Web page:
04.23.09

The Ethical Slut Returns

Into threesomes? Foursomes? Moresomes? The co-author of a cult classic about open relationships talks sex communes, romantic one-night stands, and offering chicken soup to lovers.

An underground hit for years in sexually experimental circles, Dossie Easton’s and Janet W. Hardy’s The Ethical Slut: A Practical Guide to Polyamory, Open Relationships and Other Adventures makes the case that we should all enjoy an occasional threesome, foursome, and moresome with friends and strangers. “We believe it’s OK to have sex with anybody you love,” Easton and Hardy write, “and we believe in loving everybody.”

“Many people find their partner advertising unbeknownst to them; people set up anonymous dates and it turns out to be their spouse who answered the ad.”

Newly updated, expanded, and blurbed by the likes of Margaret Cho and David Crosby, the book’s authors seek to help individuals and couples who “dream of freedom.” The Daily Beast spoke to Easton, a sex therapist outside San Francisco who “has been an ethical slut since 1969.”

By “slut,” you don’t mean someone who detaches sex from emotion, or who selfishly takes advantage of others; instead you urge readers to seek love—genuine emotional connections—in “abundance,” rejecting the notion that our affection is a pizza with only so many slices.

This idea started way back in the communal era in 1969 when I was in Haight-Ashbury. I said, “If I want to change my world in terms of how relationships are, and be non-monogamous forever in my own personal life, it should be about warmth and affection.” One of the very first things I learned was how to be affectionate toward many lovers, which is very hard to do coming from New York where things are very cool and detached.

There was no precedent but it worked; I could love them, be there for them, care for them—if someone was sick I’d bring them chicken soup—and be loyal in a new way that fit for a lot of people, including other women and single mothers. We were the love generation, and we were very new to sexual freedom. There was a lot of idealism. Very quickly I had a community of people excited about raising our children. We created the proverbial village long before It Takes a Village.

the-ethical-slut-book-cover
The Ethical Slut: A Practical Guide to Polyamory, Open Relationships & Other Adventures. By Dossie Easton and Janet W. Hardy. 288 pages. Celestial Arts. $16.95. ()

Young people in the 21st century seem much more utilitarian about hooking up, whereas emotions are reserved for relationships, so it’s bizarre to think of one night stands as romantic.

My primary partner is of your generation, actually. People who prefer polyamory are very into the notion that these relationships can be connected and full. I have a whole bunch of lovers whom I have dates with once per year. We’re dear, dear friends… I have a primary partner—my life partner—whom I live with, and a secondary lover, and some playmates locally. Essentially what you are creating is a very complicated, interconnected family. It’s a community, and if someone has an illness or a breakup, everyone is there to offer support. I can’t go around in the Bay Area though because I’ve ceded it to my clients; I’ve ruled out sharing sex with my therapy clients.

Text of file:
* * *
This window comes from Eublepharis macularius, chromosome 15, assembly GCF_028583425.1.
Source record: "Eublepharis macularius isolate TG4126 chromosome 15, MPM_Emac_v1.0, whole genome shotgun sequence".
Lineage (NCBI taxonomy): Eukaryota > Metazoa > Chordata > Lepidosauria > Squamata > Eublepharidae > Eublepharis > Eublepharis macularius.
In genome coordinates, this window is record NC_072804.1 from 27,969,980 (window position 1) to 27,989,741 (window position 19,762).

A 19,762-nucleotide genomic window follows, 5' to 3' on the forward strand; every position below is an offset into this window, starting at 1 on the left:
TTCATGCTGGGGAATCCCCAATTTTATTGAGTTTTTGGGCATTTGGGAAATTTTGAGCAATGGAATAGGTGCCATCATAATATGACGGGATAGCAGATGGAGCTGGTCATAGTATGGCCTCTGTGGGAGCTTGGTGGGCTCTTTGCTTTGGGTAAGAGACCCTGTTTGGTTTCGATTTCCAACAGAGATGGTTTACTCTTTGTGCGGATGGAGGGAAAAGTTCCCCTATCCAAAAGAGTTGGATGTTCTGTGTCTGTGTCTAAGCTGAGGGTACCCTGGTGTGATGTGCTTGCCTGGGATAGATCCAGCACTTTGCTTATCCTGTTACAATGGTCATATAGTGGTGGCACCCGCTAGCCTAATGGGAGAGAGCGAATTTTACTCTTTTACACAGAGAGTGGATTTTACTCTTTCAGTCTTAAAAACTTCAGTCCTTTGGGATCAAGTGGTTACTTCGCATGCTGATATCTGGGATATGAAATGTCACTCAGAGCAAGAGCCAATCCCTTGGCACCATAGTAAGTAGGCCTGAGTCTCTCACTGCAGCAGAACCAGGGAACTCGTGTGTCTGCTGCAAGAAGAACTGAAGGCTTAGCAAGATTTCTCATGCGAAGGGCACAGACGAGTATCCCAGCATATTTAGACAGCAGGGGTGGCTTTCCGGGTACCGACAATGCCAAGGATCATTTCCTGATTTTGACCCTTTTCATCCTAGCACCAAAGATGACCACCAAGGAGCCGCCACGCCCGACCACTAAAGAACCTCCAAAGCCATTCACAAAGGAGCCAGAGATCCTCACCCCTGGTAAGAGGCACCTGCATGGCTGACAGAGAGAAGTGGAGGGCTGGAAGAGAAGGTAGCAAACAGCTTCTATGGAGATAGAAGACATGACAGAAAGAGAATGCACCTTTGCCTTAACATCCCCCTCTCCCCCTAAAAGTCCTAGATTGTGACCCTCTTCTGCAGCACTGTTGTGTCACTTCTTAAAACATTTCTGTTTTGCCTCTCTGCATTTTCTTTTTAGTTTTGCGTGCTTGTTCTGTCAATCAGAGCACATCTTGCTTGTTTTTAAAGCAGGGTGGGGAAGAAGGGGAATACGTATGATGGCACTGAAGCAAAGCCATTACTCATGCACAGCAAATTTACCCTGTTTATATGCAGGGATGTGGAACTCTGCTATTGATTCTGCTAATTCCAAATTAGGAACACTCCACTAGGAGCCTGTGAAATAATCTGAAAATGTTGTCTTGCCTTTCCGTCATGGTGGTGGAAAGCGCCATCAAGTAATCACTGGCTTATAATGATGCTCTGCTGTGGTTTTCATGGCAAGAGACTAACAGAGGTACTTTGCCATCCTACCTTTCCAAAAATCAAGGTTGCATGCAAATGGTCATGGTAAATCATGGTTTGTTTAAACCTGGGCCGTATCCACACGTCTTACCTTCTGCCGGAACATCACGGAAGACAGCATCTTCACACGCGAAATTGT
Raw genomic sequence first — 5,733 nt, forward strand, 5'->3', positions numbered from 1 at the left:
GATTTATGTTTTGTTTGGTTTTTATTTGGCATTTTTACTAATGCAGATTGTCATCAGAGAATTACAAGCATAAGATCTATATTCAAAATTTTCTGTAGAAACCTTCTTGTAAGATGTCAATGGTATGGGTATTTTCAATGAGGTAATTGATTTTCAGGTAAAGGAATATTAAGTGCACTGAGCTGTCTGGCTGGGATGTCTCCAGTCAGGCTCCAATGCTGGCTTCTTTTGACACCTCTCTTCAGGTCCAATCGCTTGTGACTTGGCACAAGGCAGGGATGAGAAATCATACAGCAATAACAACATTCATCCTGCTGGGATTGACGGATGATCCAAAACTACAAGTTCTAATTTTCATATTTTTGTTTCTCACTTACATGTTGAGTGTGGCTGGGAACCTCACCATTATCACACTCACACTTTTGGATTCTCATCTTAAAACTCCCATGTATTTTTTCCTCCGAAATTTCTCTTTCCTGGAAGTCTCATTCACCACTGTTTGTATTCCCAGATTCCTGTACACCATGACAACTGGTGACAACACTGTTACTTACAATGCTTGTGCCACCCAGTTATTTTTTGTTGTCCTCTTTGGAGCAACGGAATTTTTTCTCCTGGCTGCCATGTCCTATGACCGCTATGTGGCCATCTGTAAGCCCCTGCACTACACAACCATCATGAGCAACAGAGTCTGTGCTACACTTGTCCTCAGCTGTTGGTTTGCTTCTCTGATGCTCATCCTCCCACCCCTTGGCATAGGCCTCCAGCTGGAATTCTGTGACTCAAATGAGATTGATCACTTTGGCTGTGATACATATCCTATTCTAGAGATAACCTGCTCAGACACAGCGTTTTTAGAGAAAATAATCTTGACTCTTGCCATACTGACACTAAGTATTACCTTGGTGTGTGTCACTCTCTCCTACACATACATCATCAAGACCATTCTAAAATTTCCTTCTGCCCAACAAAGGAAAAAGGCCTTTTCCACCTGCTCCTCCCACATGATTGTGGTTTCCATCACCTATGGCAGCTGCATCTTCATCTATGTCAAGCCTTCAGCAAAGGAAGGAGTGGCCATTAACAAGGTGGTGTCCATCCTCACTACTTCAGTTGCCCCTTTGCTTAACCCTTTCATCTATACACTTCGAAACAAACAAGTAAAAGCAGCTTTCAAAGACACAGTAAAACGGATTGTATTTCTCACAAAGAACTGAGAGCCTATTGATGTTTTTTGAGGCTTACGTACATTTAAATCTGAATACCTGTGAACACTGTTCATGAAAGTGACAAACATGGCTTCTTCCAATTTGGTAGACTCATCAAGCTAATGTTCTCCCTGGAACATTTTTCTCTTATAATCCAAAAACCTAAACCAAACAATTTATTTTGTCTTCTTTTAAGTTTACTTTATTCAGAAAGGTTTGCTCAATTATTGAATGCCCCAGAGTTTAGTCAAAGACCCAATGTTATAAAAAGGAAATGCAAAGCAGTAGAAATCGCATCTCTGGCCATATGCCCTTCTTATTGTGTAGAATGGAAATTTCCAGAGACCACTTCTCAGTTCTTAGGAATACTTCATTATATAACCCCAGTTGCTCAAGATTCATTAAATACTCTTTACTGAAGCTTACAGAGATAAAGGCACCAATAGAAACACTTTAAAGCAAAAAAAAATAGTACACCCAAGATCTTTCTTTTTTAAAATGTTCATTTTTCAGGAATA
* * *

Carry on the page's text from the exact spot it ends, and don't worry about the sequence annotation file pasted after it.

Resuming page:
Has the Internet made it easier to live this way, and experiment if people are curious?

The polyamory community has grown enormously. A lot, lot, lot of people are meeting on Craigslist or OKCupid. You might go play within the hour, if you want a particular kind of relationship… I think it’s fabulous! The anonymity facilitates more people trying this out, although many people find their partner advertising on Craigslist unbeknownst to them; people set up anonymous dates and it turns out to be their spouse who answered the ad.

You write that you chose polyamory after your ex-husband attacked you: “I decided he was right—I am a slut, I want to be a slut, I will never promise monogamy again. I will never be a piece of property again…” (Dossie says she was monogamous at the time.) Was your choice a reaction to a bad marriage, or something you had always considered?

A little of both, but back then you had only two options after a one night stand: Either get married or never speak to the person again. I hated that! I would be very disappointed when those people didn’t want to be my friend, just my partner for a night. We would go home together and have a lovely time, and then where did they go? You want to make love with me, so why don’t you want to be my friend? We live in such an alienated society that you might not know anyone in a big city even if you are having sex. That’s dumb! I knew that at 19, but people in 1969 thought I was nuts, so it was very exciting when the book had such an impact. Many people have told me it saved their lives.

There is a huge reason we call it the ethical slut: You should behave in such a way that your actions don’t cause harm. Sex is not something that you should steal from people, take from people, or trick them into doing; you should treat all of your relationships with respect.

You argue that monogamy is socially conditioned. Would you say that in a way it’s unnatural?

Now that we have DNA testing, scientists can’t find one species that is consistently monogamous, so it’s not as naturally inscribed as many people believe. Clearly there’s another end of the spectrum—people who would prefer to be homebodies, want a quiet life, want things serene—and that is just fine. Monogamy is a fine lifestyle, there’s nothing wrong with it, but our society is wrong to say that it’s the only lifestyle, and you’re pathological if you choose something else.